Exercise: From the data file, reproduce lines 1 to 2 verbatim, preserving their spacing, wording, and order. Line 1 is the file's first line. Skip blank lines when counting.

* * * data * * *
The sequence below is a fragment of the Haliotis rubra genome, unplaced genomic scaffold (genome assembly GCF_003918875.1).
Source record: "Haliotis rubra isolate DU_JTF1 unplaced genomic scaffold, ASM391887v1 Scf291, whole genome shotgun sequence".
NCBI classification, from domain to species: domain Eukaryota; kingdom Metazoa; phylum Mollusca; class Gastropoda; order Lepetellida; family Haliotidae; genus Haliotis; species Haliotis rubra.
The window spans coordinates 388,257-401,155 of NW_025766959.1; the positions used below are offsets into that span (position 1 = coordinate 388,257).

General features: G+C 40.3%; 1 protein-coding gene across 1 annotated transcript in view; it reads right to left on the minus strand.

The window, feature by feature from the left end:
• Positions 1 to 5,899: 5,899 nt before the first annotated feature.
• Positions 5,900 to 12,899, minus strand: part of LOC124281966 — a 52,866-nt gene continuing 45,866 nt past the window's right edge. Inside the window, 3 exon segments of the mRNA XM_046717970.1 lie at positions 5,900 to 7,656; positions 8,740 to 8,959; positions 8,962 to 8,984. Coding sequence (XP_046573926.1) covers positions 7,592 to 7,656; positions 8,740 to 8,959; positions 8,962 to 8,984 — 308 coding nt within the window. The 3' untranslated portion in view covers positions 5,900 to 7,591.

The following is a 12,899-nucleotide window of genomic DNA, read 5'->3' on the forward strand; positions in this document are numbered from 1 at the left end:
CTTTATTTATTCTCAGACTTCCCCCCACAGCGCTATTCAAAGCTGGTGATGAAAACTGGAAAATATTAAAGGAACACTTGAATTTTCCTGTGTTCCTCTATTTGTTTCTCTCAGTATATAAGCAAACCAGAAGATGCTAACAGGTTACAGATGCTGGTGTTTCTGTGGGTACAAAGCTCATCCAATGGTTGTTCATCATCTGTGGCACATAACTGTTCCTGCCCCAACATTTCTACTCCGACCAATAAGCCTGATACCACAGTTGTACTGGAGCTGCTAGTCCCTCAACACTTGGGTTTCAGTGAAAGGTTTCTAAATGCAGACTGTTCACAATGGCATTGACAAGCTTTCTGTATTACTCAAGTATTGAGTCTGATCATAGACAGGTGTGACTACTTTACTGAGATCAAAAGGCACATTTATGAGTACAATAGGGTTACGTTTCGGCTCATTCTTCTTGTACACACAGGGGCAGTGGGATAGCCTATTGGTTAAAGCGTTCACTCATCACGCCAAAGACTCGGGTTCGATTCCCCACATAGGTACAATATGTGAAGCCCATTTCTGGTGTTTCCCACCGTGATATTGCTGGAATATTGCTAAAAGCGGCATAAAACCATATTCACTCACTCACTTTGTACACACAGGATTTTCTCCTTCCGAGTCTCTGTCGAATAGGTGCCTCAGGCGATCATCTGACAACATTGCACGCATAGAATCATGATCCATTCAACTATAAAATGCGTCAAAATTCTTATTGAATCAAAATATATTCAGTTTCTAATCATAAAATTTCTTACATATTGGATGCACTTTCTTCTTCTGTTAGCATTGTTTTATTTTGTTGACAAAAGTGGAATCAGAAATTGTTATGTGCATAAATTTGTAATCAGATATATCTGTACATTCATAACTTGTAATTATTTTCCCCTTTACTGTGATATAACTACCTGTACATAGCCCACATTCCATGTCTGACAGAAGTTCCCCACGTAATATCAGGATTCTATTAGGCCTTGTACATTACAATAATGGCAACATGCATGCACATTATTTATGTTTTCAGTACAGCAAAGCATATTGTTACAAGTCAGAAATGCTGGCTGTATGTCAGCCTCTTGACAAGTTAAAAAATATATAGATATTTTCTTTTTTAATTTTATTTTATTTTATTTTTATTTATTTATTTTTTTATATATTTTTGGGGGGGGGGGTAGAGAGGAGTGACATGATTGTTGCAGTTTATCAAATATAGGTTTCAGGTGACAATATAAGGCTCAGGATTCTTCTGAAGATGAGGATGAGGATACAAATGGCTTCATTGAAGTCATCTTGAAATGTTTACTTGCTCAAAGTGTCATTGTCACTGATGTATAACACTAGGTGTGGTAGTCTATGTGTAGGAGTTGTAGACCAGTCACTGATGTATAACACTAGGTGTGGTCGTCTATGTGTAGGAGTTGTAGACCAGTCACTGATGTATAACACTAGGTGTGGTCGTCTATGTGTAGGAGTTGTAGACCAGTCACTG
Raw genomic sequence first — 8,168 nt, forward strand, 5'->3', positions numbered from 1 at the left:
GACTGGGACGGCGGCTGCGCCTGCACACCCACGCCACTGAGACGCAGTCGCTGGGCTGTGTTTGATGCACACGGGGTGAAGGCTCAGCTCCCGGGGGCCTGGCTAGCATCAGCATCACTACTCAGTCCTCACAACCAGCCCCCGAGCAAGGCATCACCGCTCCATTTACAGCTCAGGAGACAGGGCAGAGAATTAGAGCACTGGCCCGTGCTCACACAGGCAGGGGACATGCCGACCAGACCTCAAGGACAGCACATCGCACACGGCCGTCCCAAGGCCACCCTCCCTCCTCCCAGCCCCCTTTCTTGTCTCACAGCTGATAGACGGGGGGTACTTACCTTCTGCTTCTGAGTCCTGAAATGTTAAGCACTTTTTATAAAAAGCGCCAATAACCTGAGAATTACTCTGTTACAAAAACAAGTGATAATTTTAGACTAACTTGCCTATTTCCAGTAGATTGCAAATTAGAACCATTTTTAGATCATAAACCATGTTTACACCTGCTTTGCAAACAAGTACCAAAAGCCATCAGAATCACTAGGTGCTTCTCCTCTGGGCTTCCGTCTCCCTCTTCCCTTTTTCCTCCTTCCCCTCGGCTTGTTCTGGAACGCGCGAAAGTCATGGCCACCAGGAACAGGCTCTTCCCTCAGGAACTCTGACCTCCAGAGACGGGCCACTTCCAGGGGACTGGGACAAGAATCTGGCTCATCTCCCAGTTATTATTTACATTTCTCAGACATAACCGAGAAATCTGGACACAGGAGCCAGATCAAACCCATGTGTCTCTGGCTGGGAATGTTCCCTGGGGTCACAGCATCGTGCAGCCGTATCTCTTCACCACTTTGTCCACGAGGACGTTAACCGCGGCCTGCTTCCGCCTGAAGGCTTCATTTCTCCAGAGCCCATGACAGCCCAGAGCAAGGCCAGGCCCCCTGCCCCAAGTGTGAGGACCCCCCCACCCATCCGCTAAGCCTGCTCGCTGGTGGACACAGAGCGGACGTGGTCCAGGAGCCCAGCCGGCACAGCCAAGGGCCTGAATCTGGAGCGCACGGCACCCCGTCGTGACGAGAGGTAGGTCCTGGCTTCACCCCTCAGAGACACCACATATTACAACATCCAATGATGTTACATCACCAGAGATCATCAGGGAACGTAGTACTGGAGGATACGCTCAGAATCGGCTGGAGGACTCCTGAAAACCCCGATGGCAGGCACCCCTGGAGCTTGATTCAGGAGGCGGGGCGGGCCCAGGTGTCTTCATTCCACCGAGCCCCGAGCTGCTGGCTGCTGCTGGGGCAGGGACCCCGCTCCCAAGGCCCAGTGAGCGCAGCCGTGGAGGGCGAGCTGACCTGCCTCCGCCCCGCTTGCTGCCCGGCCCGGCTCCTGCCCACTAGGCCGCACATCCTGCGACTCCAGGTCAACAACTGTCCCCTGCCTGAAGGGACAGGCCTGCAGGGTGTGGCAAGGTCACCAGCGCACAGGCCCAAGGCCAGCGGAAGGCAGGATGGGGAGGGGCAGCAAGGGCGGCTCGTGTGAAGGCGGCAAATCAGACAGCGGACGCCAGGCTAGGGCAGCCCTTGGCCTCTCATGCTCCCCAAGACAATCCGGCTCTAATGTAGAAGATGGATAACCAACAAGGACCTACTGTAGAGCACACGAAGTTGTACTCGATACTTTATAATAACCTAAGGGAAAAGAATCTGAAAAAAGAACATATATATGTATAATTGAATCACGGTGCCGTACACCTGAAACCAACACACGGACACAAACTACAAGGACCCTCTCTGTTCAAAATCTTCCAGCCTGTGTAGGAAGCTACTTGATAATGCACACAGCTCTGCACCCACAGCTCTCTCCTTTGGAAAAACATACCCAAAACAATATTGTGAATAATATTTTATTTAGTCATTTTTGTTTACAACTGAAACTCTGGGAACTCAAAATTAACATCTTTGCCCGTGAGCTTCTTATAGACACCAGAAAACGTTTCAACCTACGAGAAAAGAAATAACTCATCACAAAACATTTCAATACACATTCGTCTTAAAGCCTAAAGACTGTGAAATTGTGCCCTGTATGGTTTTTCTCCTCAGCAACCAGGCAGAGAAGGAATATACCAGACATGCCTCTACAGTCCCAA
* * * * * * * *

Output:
The sequence below is a fragment of the Haliotis rubra genome, unplaced genomic scaffold (genome assembly GCF_003918875.1).
Source record: "Haliotis rubra isolate DU_JTF1 unplaced genomic scaffold, ASM391887v1 Scf291, whole genome shotgun sequence".